In the private sector, over 60 percent of callers will hang up if they are kept on hold for two minutes.[34] In a recent survey, the IRS found that 97 percent of callers are willing to wait at least five minutes, but only 62 percent are willing to remain on hold at least 10 minutes.[35] The IRS’ history of high average wait times leads to the high number of abandoned calls. In 2016, the IRS reported over 50 million callers either reached a busy signal, abandoned the call, or were disconnected by the agency. As further evidence that the IRS should do a better job of reporting customer service data, the information for 2017 has not yet been made available to the public. The IRS’s Joint Operations Center regularly monitors and tracks call center data, but its reports are not readily accessible to the public. The Government Accountability Office (GAO) has urged the IRS to create a dashboard reporting customer service data that would help track progress and improve accountability to the public.[36]

B. Written Correspondence

Sending written correspondence to the IRS will also often result in a protracted wait. On average, the IRS receives 10 million pieces of mail per year. Similarly, there is a lack of complete data regarding the service quality of written correspondence between taxpayers and the IRS, as a full public accounting is not yet available. Under the agency’s guidelines, any correspondence that remains unresolved after 45 days is counted as “overage.” In 2016, the Treasury Inspector General for Tax Administration warned that the IRS needs to better manage its correspondence after finding that the percentage of overage in the IRS’ total inventory had increased from 40 percent in 2012 to over 49 percent in 2015.[37] Because of the lower call volume in 2017, the IRS was able to devote more resources to written correspondence, reducing the overage rate through March 25 to 31 percent, compared to 46 percent through the same date in 2016.[38] The IRS has made improvements but individual taxpayers must still wait 69 days in response to adjustment correspondence, which includes requests because of processing errors on returns, missing schedules, claims, amended returns, or internal transcripts.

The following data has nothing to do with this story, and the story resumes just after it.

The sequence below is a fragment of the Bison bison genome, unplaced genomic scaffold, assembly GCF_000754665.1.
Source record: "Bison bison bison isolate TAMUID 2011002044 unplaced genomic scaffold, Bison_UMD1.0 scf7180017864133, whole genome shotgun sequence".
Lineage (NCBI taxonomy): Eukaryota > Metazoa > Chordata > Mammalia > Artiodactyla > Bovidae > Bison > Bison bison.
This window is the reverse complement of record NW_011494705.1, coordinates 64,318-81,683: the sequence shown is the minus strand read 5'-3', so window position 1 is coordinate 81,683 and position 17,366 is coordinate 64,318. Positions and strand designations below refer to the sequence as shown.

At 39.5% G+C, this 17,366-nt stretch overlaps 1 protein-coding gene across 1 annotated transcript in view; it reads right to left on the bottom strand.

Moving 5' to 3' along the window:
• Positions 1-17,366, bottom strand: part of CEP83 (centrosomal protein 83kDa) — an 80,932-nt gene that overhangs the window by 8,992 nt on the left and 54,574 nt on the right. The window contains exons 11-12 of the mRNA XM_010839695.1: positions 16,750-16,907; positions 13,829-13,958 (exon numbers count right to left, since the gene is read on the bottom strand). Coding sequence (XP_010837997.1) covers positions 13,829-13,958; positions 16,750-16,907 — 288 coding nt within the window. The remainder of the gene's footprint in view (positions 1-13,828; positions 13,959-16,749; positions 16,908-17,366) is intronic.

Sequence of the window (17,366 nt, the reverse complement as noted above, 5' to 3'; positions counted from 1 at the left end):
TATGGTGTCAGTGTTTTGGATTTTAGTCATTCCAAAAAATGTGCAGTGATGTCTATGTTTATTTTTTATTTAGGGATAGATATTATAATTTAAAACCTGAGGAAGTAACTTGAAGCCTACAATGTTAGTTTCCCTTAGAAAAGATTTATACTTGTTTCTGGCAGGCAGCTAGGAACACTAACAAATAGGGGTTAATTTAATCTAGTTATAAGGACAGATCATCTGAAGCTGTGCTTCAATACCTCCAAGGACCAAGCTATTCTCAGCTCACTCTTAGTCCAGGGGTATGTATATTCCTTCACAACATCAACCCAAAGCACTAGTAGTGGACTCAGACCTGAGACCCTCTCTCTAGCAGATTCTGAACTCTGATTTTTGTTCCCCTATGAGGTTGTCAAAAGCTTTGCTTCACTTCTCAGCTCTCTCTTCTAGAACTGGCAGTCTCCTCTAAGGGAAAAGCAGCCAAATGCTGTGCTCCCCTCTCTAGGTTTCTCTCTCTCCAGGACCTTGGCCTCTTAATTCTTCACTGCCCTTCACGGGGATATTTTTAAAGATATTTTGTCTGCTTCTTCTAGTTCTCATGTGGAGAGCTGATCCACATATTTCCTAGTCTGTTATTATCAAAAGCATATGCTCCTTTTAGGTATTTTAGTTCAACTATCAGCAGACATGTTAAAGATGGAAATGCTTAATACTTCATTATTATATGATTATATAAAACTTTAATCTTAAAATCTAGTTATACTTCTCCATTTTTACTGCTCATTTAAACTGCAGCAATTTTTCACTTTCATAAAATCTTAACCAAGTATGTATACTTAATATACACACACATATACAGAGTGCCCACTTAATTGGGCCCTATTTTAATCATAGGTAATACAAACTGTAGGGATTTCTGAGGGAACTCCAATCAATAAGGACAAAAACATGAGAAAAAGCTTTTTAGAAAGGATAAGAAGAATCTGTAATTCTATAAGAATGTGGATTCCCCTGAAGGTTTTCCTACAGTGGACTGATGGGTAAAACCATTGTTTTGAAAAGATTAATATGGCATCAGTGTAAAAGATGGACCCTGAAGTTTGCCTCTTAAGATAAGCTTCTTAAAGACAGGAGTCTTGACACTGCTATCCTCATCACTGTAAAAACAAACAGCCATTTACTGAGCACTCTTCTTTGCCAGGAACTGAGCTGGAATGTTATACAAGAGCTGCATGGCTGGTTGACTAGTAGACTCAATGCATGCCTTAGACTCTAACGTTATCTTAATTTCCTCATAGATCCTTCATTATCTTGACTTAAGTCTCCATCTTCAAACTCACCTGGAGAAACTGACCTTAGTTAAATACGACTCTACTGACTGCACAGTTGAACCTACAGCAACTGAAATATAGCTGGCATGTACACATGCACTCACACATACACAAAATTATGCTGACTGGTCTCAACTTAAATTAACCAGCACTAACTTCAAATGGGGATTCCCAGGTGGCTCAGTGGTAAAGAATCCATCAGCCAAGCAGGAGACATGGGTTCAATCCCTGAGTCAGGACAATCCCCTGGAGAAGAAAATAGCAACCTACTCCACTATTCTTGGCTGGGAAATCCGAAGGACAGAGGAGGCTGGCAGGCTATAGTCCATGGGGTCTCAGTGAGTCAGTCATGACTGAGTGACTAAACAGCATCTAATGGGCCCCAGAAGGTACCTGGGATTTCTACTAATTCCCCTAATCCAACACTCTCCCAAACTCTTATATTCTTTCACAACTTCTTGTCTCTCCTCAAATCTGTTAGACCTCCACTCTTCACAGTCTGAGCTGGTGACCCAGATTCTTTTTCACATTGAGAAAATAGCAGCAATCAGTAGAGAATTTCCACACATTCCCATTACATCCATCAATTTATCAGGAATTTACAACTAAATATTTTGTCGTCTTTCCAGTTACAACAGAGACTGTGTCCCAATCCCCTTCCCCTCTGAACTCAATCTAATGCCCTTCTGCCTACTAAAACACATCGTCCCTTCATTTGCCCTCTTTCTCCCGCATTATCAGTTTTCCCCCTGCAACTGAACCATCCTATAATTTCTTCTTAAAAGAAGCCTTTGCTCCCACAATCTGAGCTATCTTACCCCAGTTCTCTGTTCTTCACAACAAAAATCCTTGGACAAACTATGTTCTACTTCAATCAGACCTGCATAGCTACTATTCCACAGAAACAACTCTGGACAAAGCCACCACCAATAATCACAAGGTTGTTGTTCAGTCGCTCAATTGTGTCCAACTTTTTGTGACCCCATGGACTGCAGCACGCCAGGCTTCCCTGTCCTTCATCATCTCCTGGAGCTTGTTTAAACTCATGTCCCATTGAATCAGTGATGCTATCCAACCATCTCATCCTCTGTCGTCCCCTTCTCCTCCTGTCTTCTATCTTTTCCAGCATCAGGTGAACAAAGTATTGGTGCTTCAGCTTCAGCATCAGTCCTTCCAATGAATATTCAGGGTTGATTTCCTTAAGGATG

Table 7. IRS Adjustments Correspondence Inventory Overage
 FY 2015FY 2016FY 2017
Individual Correspondence Volume (adjustments)4,358,4474,817,7084,598,654
Average Cycle Time to Work Individual Master File Correspondence80 days84 days69 days
Inventory Overage68.30%49.10%39.50%
Business Correspondence Volume (adjustments)2,952,3292,940,9252,736,451
Average Cycle Time to Work Business Master File Correspondence46 days47 days45 days
Inventory Overage18.80%8.60%11.70%
Source: Taxpayer Advocate Service[i]

Relating to Taxpayer Rights, January 10, 2018. https://taxpayeradvocate.irs.gov/Media/Default/Documents/2017-ARC/ARC17_Volume1_TaxpayerRightsAssessment.pdf
 

C. Case Management Still Mired in Outdated Technology

Despite the phone service improvements, significant problems remain for those callers who get through to an IRS representative. GAO reports that the two oldest, legacy database systems in the entire federal government are maintained by the IRS. The Individual Master File and the corresponding Business Master File track the data of hundreds of millions of tax accounts and were coded on an outdated, low-level assembly language from the 1950s, all of which was stored on magnetic tapes. Major, multi-billion dollar attempts to modernize the system in 1988 and 1997 failed. In recent years, funding for major system upgrades had to compete with the rollout of massive new tax enforcement regimes through the Affordable Care Act and the Foreign Account Tax Compliance Act. Plans are still being considered to replace the Master File systems, but a timetable is uncertain.

Incidentally, any taxpayers facing an issue with the IRS would be well-advised to submit a Freedom of Information Act Request for a copy of their IMF, and to consult a tax expert to help decipher the alpha-numeric codes that are used to enter transaction, form, and location data into the system. The Master File systems also have size limitations, necessitating the creation of the Automated Non-Master File (ANMF) system in 1991 to account for transactions in amounts over the limit (prior to 1991 these were still tracked on paper ledgers). Despite ANMF’s name, the accounts are processed manually. This extra layer of recordkeeping can lead to inconsistencies that impact taxpayer rights: the Treasury Inspector General for Tax Administration identified discrepancies between taxpayer address or taxpayer representative information between the Master File and the ANMF.[40]